This is where to get a fix of Wagyu beef imported from Japan. Not only will various cuts of the beef be available for the hot pot, it can be ordered as tataki, as the tartare-like yukke, and even as nigiri. A counter at the front of the restaurant will sell "gift boxes" of Wagyu to take home.
Chef Chatayee "Venus" Kapugthong is looking at early November for the soft opening of a plush Thai bar-restaurant at 1227 Walnut St. Most notably, the space had been Portofino. (She managed its last incarnation, Cibo, before deciding to take the stove.) Expect traditional art imported from Thailand and a menu of both familiar and hard-to-find dishes.
Longtime Fergie's bartender Niall Murphy is going industrial with his new bar-restaurant, Sutton's, due to open Nov. 9 at 1706 N. Fifth St. in Kensington, just a few steps from St. Benjamin Brewing Co.
Giuseppe & Sons
At Giuseppe & Sons, the Termini family of South Philly pastry fame, in a partnership with Michael Schulson and Nina Tinari (Harp & Crown, Sampan, Double Knot, etc.), are looking at mid-November for their South Philly-style trattoria whose homespun food is reminiscent of patriarch Vince Termini's side project, Mr. Joe's Cafe.
Ground floor will be a daytime luncheonette where patrons can order chicken parm, veal parm, meatball sandwiches, roast pork, salads, and Termini desserts at the counter; there will be a full bar with drinks and coffee. Downstairs, accessed via a dramatic staircase, will be the dinner house — an old-school Italian restaurant with plaster walls, white carrera marble, black and white tiles, and touches of brass.
At Hops, the company that runs the Bernie's Pubs is remodeling the shuttered Brewerytown Taproom, at 31st and Master Streets in Brewerytown. Mid-November is the target.
I'm hearing sometime in November for Hikori, a specialist in Japanese omakase from chef Hikori Fujiyama, behind Wm. Mulherin's Sons in Fishtown.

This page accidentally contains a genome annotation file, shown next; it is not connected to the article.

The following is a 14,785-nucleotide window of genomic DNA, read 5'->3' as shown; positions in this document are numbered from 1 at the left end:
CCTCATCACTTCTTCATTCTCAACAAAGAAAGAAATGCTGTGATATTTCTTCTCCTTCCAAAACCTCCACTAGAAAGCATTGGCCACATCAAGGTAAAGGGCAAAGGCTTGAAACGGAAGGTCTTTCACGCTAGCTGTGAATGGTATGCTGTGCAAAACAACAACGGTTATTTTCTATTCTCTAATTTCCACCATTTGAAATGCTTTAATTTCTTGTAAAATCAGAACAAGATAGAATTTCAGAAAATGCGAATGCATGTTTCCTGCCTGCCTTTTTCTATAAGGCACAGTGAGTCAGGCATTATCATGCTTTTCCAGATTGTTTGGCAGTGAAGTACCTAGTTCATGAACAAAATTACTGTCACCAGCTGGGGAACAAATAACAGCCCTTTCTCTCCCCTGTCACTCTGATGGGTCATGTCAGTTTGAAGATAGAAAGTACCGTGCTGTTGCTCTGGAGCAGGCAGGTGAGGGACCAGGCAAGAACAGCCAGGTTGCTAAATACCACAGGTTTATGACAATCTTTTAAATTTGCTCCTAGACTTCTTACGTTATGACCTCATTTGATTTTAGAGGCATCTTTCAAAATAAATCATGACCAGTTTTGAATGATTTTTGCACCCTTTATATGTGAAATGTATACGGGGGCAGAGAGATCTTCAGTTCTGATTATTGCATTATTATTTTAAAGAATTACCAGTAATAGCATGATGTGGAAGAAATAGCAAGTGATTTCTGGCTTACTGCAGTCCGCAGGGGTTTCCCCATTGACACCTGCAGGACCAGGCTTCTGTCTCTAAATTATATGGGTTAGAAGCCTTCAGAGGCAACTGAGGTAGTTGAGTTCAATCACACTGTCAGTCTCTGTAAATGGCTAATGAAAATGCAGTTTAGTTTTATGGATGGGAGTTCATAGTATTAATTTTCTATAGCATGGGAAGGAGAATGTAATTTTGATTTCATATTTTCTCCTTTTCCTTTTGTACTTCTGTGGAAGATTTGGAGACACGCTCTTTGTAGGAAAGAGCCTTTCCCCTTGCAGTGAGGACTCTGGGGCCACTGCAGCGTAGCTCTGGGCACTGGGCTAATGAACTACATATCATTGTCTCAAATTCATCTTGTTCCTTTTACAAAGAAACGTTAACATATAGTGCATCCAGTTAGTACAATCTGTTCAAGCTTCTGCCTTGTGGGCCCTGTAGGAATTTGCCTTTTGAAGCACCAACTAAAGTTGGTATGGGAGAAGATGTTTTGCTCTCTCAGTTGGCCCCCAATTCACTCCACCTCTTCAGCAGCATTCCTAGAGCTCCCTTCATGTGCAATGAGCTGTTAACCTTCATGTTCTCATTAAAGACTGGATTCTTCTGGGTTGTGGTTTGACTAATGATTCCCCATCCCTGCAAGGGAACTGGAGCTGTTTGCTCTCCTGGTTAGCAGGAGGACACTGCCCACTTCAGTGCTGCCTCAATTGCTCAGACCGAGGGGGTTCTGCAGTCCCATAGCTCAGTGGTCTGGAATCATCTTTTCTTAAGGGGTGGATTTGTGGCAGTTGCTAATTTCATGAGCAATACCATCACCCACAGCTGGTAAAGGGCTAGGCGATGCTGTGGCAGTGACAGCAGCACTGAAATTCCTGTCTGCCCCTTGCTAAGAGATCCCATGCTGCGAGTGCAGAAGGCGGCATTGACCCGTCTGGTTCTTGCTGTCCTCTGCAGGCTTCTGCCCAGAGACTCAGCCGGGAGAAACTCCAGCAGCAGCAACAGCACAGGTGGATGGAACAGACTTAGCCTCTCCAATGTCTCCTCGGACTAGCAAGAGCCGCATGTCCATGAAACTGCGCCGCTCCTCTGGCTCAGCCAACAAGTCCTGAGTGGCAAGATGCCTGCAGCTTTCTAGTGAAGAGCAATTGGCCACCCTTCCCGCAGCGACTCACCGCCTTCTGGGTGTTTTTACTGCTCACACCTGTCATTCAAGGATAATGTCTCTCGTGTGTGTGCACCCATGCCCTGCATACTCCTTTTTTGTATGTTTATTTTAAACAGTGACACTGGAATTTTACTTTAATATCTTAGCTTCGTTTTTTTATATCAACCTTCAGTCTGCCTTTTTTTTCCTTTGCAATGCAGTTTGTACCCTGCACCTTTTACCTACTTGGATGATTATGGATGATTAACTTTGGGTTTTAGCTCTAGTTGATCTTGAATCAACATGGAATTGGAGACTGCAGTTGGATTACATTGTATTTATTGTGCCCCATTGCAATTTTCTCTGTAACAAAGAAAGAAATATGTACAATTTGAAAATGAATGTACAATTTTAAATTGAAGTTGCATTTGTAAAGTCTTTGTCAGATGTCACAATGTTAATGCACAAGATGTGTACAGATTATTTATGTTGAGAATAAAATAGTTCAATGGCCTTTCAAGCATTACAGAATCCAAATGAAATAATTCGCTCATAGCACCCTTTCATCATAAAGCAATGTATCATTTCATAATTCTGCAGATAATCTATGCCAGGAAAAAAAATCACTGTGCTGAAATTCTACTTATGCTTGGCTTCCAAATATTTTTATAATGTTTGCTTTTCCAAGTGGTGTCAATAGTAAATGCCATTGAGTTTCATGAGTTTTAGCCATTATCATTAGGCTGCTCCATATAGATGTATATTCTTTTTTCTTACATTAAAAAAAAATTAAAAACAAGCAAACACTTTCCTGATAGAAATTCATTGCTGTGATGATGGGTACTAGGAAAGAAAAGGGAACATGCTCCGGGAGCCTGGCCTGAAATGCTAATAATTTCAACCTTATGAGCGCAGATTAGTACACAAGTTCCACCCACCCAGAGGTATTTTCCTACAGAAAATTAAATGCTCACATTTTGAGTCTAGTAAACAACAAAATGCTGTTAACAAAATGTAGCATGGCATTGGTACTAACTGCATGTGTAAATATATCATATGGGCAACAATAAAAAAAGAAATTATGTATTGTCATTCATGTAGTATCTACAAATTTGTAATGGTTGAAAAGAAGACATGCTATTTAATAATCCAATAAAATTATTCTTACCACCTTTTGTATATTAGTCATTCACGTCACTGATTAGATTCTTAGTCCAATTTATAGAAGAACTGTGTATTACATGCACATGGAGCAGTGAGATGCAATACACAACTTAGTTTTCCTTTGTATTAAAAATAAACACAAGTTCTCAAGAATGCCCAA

Chef Bobby Saritsoglou and Christina Kallas-Saritsoglou go the brick-oven pizza/Mediterranean route at 1705 Snyder Ave.; due in late November-early December.
Dec. 15 is the new projected opening of aether, a seafooder with a serious wine list from the creative team behind Mistral (Princeton and King of Prussia) and Elements (Princeton), at 1832 Frankford Ave. in Fishtown.
The Lucky Well
Chad Rosenthal's Ambler BBQ restaurant is looking at a late-December opening at 990 Spring Garden St., next to Roy-Pitz.
Michael Schulson's steakhouse at 118 S. 13th St., next to his Double Knot, should open for booked events in December; a la carte service should begin in January.
Early 2019 is the target for Pelicana, a branch of a chain of Korean fried chicken shops. It's going into the basement at 4002-4004 Spruce St. in West Philadelphia.
Bryn & Dane’s
Early 2019 could be realistic for Bryn & Dane's, the healthful fast-casual smoothie/bowl/chicken specialist, going into the Franklin on the 800 block of Chestnut Street.
Father-daughter combo John and Jennifer Choi, riding high with a seasonal Korean fast-casual shop called Crunchik'n in Ocean City specializing in Korean fried chicken, are headed to Washington Square West for their second location. Crunchik'n is taking 212 S. 11th St., most recently Ugly Duckling, will much of the same menu — but with one addition: oven-baked (not fried) Korean-style chicken to add a more healthful side to the menu.
They're hoping for a January opening, after a semipublic test sessions in December. Interesting backgrounds, which I'll tell you about in coming weeks: He's an inveterate cook and theology professor in Korea who shuttled between the university and the family home in central Jersey, while she is a grad (bachelor's and master's) of Johns Hopkins in public health.
January is looking realistic for Winkel, a bruncherie by Joncarl Lachman at 1119 Locust St., the former More Than Just Ice Cream.
Crybaby Pasta & Wine Bar
At Crybaby Wine & Pasta Bar, restaurateurs Bridget Foy and husband Paul Rodriguez, awaiting the reconstruction of their fire-ravaged Bridget Foy's restaurant at Second and South Streets, are partnered with David Gilberg and Carla Gonçalves — the husband-and-wife team that ran Koo Zee Doo, the critically acclaimed but now shuttered Northern Liberties Portuguese BYOB — on this neighborhood-friendly restaurant at Third and Bainbridge Streets in Queen Village. The location is now Ela, which closes for good Nov. 3. They're saying January.
Slightly farther out: February is the possible debut of Cicala at the Divine Lorraine (669 N. Broad St.), the Italian restaurant from chef Joe Cicala and Angela Ranalli-Cicala at the landmark hotel.